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  • Innovation
Bringing New Technology to the Table
Mrs. Julie Scherrer, Major Gifts Officer

Merriam-Webster defines innovative as “featuring new methods; advanced and original”, an adjective that many feel is synonymous with cutting-edge education. When researching colleges and universities, the most competitive schools score high on the “innovative rating scale.” Innovation is what keeps top schools in the news and on the minds of successful businesses, research hospitals, entrepreneurial ventures, and philanthropists.

In keeping with our Mission to know, value and challenge each student, Cape Henry Collegiate is constantly searching for innovative ways to engage our students. Global education, Nexus experiences, engineering, and state-of-the-art technology affords our students the opportunity to interact with curricula both virtually and in person.

So what new opportunities will CHC offer in the future? What innovative thinking is on the horizon that will keep our students engaged and competitive?

Enter Anatomage technology. Thanks to the generosity of CHC parent Mark Dreyfus and ECPI University President, Cape Henry will soon be the proud owner of an Anatomage Table. According to the data, the Anatomage Table is the most technologically advanced anatomy visualization system on the market. It is both a virtual library of human and animal cadavers, as well as a clinical diagnostic tool by visualization of any medical CT, CBCT, or MRI scan, and in the words of Mark Dreyfus, “It’s been a game changer!”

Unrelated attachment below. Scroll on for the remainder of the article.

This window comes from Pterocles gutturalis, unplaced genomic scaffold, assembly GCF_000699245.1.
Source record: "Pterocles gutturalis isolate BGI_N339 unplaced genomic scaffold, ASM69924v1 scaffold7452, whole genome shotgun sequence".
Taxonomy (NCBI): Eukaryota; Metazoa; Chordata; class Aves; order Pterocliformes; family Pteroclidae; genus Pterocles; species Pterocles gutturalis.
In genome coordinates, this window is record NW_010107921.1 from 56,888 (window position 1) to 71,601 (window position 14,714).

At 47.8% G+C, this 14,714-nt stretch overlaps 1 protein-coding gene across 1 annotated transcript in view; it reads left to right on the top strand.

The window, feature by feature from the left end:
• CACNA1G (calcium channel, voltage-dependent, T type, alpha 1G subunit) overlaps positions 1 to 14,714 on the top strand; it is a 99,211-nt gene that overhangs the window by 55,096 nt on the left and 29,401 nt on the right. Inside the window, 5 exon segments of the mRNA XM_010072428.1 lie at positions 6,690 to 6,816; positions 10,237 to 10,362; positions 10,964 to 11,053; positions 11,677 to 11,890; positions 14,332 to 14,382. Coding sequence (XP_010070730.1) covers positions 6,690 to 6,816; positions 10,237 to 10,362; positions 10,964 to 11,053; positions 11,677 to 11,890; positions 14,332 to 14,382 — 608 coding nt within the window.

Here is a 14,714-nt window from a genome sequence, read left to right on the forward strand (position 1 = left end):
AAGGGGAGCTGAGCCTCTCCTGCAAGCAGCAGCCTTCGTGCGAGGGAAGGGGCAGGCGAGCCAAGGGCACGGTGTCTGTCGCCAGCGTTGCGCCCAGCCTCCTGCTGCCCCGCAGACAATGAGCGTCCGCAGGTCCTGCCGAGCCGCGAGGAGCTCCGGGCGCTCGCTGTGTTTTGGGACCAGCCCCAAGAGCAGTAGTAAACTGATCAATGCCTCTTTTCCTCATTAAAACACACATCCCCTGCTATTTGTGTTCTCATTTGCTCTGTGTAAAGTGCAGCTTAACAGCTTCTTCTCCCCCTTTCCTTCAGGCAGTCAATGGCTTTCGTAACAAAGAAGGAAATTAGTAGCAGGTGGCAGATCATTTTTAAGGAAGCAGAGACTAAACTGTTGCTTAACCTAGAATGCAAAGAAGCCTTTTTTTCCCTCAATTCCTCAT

Incorporating Anatomage technology into ECPI’s anatomy and physiology curricula has produced a 17% increase in standardized test pass rates. Mark reports that Anatomage is the single most valuable educational tool they have. Many top colleges, universities, and medical schools are investing in Anatomage technology for the same reasons as ECPI. The ability to virtually study every aspect of the human body has increased student engagement and retention of the material beyond all expectations.

According to Ms. Tracey Pinkin, Upper School Anatomy and Introduction to Health Sciences Teacher, and Ms. Kim Johnson, Upper School Science Teacher, incorporating Anatomage technology into the curriculum will take a lot of dedication and hard work, and many of our science teachers are already updating their lessons to take advantage of this outstanding opportunity. Members of the CHC science faculty visited ECPI in the early spring for a formal demonstration and will return for hands-on training and curriculum development over the next few months. Mr. Tom Rodgers, Head of the Science Department and past recipient of the Perry Chair for Science and Technology, reports that the faculty are “pumped” about the direction in which we are moving. It will take some time for the technology to be fully incorporated into all areas of our Science curriculum, Lower, Middle, and Upper, but we are off to an exciting start.

Ms. Pinkin will be overseeing the training and roll-out of the technology and if all goes as planned, the Anatomage Table itself will arrive in the late fall and we will continue our training with ECPI faculty throughout the year.

Ms. Pinkin will be the first to fully add Anatomage technology to her curriculum. She is excited to incorporate the technology into the anatomy and physiology curriculum, and is quick to say, “it’s incredible that our students will have the opportunity to learn and explore the human body beyond what any model could offer.”


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